The phrase "balancing work and family" is abstract. Here's the concrete part: Kids' school schedules are out of sync with their parents' work schedules. It is plain dumb that from 3 p.m. to 6 p.m., Monday through Friday, we just let kids loose.

Yes, many families make heroic efforts to deal with this problem. But many others -- especially in households that desperately need two incomes -- are put in a terrible dilemma. Filling the 3 to 6 gap is one of our most urgent social needs, a point made regularly by law enforcement officials.

Some politicians understand it, too. "After-school programs keep kids safe, help working families and improve academic achievements," said the most prominent one of them all. "They engage students in service and ensure that youth have access to anti-substance abuse programs. For America's working parents, they provide the confidence that their children are well cared for after the school day ends."

Excellent points. President Bush made them in a letter he wrote on Oct. 4, 2002, to a group called the Afterschool Alliance. So why, exactly, has the president proposed to cut federal spending on after-school care by 40 percent? Under Bush's budget, federal spending on 21st Century Community Learning Centers would drop from $1 billion this year to $600 million next year.

Rep. George Miller, a California Democrat who worked with Bush on the education bill, notes that the program now covers about 1.5 million kids. The program's advocates estimate that at least 500,000 would be affected by the cut.

This cut, alas, perfectly embodies what's wrong with the way this administration is doing business. The dissonance between the president's moderate, compassionate words and his spending priorities is jarring.

Moreover, the federal government is pulling away from a problem at exactly the moment when giant budget deficits are forcing states to do less themselves. In Maryland, for example, Gov. Robert L. Ehrlich Jr., a Republican, has proposed cutting the Maryland After School Opportunity Fund in half, from $10 million to $5 million. The Afterschool Alliance reports similar cuts in at least four other states and expects more to follow.

Bush speaks constantly of making it easier for faith-based groups to get federal funds. The 21st Century program was opened to such organizations last year. Does it help faith-based groups to let them into the program and then dry up the funding?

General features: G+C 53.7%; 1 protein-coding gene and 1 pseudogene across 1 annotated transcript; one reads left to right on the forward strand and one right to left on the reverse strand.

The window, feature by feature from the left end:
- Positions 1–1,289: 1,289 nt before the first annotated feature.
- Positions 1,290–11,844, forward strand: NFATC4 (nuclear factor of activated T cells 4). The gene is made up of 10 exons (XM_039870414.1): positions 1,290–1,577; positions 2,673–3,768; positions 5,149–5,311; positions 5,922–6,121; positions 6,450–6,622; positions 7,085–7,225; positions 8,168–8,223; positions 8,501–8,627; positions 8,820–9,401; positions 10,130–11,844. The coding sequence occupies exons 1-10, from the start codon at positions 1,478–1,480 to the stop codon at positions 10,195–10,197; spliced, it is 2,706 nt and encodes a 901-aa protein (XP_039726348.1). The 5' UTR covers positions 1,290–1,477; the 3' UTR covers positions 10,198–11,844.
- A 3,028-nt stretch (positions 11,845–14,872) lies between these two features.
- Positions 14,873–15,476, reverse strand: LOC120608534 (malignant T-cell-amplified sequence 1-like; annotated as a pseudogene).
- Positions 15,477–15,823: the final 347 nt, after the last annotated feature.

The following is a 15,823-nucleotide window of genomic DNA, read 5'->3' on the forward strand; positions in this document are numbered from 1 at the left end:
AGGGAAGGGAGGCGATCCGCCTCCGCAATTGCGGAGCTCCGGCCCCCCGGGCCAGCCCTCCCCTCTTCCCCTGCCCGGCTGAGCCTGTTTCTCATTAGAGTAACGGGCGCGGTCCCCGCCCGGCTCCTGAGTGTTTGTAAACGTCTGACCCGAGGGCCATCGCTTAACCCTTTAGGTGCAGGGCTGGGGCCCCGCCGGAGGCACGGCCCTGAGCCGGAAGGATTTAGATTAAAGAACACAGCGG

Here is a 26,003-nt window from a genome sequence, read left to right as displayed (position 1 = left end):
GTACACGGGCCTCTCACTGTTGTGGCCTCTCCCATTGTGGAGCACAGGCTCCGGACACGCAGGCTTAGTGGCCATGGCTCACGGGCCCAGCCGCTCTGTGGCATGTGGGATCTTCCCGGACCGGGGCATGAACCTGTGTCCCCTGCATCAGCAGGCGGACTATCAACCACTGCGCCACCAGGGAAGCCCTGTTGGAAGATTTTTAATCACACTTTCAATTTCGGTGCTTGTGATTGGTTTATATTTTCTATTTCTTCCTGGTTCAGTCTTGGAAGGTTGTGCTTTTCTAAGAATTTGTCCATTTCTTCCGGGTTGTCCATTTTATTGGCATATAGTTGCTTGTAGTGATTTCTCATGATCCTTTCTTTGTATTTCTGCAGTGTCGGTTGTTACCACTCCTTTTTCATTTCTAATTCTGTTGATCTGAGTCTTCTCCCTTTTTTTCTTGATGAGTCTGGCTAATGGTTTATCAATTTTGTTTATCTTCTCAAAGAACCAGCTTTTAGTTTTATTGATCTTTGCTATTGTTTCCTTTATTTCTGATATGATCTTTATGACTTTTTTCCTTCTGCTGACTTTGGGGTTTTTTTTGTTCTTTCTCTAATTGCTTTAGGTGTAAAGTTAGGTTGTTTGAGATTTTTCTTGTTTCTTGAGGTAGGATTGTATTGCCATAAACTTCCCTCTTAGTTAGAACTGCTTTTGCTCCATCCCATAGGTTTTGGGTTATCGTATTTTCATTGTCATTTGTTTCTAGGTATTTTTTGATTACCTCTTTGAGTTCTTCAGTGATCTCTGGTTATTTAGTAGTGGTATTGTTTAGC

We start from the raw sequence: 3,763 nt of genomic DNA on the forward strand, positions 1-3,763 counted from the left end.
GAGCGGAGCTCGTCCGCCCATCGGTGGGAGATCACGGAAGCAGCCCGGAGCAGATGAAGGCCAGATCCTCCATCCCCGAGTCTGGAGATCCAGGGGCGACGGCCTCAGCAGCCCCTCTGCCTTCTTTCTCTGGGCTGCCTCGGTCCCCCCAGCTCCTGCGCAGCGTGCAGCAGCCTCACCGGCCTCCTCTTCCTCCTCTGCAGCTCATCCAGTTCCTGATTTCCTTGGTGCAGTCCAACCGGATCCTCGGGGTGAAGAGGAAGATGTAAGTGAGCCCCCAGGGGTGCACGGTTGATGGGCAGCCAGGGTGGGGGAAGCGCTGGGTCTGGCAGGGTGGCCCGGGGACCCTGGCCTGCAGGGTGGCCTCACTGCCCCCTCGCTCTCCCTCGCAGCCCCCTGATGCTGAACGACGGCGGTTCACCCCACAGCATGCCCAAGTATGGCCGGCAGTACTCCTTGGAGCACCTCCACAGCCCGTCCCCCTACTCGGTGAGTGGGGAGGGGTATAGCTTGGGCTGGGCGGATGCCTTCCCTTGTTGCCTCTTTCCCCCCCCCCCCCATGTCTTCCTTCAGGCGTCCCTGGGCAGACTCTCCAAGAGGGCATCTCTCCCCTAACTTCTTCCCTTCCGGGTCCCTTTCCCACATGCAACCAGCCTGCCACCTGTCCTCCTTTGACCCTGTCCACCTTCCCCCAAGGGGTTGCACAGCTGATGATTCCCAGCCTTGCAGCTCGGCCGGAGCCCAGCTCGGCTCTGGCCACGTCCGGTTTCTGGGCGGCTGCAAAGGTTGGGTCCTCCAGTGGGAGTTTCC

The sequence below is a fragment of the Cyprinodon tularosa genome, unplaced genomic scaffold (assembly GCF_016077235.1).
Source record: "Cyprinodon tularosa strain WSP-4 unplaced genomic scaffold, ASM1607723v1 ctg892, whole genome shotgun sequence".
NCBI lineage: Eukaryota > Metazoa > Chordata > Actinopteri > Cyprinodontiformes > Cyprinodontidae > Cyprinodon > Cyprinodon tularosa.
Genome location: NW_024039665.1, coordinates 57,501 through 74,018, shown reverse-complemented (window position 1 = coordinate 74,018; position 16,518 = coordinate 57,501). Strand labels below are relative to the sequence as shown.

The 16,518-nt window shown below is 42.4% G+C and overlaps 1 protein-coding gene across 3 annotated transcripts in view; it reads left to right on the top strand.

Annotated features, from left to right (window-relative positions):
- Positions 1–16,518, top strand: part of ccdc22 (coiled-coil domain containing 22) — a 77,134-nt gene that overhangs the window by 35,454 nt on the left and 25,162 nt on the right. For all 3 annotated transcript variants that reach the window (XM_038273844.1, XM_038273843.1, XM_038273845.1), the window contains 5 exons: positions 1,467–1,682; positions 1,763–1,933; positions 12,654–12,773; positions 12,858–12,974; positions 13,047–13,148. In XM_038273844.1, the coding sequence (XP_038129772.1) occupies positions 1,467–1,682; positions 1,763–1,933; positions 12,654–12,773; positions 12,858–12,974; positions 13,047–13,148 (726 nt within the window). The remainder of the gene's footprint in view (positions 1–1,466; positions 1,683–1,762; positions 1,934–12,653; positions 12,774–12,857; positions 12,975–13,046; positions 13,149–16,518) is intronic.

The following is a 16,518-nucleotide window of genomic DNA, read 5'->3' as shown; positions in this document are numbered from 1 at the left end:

Miller is not alone in suspecting that this program was vulnerable because it happened to be one of former president Bill Clinton's more popular initiatives. "There's obviously been a search-and-destroy mission against anything that was Clinton," he says.

Oh, yes, Bush says we have to make these hard budget choices, but he has refused to put a price tag on the war with Iraq (it could easily run to $100 billion) and insists we need his huge tax cuts for the wealthy. Let's see: We have to cut $400 million from after-school programs to pay for the elimination of the dividends tax, which will eventually cost the government $50 billion a year in revenue?

Most remarkable, the administration has justified this cut as good government. It cites a recent study by Mathematica Policy Research showing, as the administration's budget documents put it, that "the centers funded in the program's first three years are not providing substantial academic content and do not appear to have a positive impact on students' behavior."

The Mathematica study did find some positive effects from the program, and some of its criticisms were disputed by after-school advocates. But let's assume that the report was sound and that these programs would do well to beef up their academic content. That's still no excuse for using a single report as a rationale for cutting the federal government's commitment to helping kids between the hours of 3 and 6. We need to build on the after-school experience, not retreat. And, by the way, does the administration have one standard for social programs -- a little bad news and they're slashed -- and another for tax cuts and, say, missile defense?

To challenge these cutbacks, I nominate a good Republican known as The Terminator. Last fall, Arnold Schwarzenegger led the fight for Proposition 49 in California, a ballot measure that will eventually provide about $430 million for after-school programs. It passed with 57 percent of the vote. "My hope is that, as goes California, so goes the rest of the nation," he declared. Arnold, where your priorities are concerned, your president is saying, "Hasta la vista, baby."